2023.06.15: Don't Cover the Stove in Caution Tape

Original article published on Linkedin by Dustin Lanier, CPPO

(This article was also recorded as a podcast, give a listen here!)

At the Government Financial Officers Association conference, I had the opportunity to weave in one of my favorite analogies when it comes to procurement. I talked about aligning procurement with guiding principles, as opposed to "covering the stove with caution tape."

What is that about? It's understanding that procurement is a tool that if people become afraid of, they will treat it in a particular way - or if they understand it is a tool that has a strategic role, they might run it a different way.

So let me let drop in a live transcript from my panel session related to running a small procurement shop from that conference, then I'll pick up a few additional comments at the end.

"Don't have [end users] making up RFP's individually and tossing them out to the street - because you don't know what's in them."

Your lawyers aren't going to trust them so once one of them messes up once, then your lawyer is going to want to see every RFP for the rest of the time - which means everything is going to add two weeks.

Then if a financial encumbrance messes up, the CFO will want to see everything, which will add three weeks.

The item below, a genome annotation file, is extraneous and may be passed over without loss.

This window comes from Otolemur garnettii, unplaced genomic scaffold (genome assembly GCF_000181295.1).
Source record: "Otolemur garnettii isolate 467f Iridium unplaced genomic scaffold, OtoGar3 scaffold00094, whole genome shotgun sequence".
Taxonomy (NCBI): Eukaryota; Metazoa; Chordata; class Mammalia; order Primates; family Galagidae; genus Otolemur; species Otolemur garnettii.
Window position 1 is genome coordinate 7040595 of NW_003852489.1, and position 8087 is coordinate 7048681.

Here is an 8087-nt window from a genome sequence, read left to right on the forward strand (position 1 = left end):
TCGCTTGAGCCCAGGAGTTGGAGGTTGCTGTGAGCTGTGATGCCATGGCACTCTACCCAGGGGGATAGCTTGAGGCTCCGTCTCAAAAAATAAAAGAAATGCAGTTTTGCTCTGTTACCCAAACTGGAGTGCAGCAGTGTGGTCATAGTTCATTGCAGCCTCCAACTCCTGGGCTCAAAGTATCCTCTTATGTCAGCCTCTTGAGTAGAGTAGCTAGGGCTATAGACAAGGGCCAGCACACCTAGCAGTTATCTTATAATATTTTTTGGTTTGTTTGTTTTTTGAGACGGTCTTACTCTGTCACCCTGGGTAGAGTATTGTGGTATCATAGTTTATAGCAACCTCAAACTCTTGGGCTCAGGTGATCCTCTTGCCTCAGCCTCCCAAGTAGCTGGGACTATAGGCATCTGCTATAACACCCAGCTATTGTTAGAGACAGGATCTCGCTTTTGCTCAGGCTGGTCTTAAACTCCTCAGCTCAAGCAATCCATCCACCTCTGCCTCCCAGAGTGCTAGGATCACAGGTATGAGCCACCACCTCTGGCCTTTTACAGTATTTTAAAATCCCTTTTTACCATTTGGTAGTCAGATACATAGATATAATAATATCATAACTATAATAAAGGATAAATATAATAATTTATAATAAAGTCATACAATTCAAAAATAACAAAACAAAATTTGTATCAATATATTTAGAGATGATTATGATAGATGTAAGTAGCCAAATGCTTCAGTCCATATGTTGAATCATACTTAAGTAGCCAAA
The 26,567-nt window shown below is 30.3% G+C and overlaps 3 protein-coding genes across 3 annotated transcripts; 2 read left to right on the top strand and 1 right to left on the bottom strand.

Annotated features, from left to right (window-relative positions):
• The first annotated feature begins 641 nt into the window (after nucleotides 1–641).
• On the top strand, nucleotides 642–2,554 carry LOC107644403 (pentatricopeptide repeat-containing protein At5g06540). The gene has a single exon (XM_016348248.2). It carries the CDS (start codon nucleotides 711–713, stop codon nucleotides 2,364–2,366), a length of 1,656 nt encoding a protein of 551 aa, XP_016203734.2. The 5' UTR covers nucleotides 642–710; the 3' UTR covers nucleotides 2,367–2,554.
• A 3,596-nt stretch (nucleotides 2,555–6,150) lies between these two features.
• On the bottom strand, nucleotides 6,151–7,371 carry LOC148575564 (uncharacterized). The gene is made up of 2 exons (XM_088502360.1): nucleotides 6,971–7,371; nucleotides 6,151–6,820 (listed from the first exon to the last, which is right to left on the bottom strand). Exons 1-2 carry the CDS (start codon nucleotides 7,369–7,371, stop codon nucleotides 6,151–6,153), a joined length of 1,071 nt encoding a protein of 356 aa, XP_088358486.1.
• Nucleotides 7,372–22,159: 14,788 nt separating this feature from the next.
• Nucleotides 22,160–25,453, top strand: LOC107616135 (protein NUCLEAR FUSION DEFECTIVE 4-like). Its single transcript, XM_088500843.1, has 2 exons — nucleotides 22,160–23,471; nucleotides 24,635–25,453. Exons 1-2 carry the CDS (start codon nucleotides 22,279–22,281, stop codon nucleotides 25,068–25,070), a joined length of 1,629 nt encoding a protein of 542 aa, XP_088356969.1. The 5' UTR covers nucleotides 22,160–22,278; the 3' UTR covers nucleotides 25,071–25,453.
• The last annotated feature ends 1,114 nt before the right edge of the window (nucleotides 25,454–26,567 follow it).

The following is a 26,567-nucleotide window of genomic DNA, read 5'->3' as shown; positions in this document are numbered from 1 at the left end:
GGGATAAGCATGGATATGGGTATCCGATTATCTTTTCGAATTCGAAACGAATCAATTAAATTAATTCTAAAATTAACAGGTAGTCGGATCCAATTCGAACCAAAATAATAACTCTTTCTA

So if you wonder why procurement ends up going slow, it's because people end up not trusting it.

But in the same way that if we burn our hand on a stove, we don't cover the stove in caution tape, we teach people that the stove is a tool that is dangerous, but it is for purpose. It does things. So don't use the stove to burn hands, use the stove to cook.

So [it is important] to explain to people how to use tools so that it is not terrifying - and if we don't have three people to have to agree before you can approach the stove in the future - you will accelerate the ability to drive procurement."

So I'll briefly extend that analogy.

In our modern world, we have tools all around us that have the ability to do great good - from stoves to cars to chainsaws - but we need to learn how to use them and not be afraid to use them and teach people how to responsibly and effectively use these tools.

So to come back to procurements, we shouldn't simply layer governance and steps onto procurements in order to protect ourselves from the potential poor use of procurements.

We should train professionals to help wield those tools with precision and mastery, and not make it impossible to use the tool.

So thinking about it this way can maybe help take a look at whether the processes that we've put around procurements are appropriate if we train people how to manage risks.

And most importantly, how to use the tool for the purpose it was created for in the first place.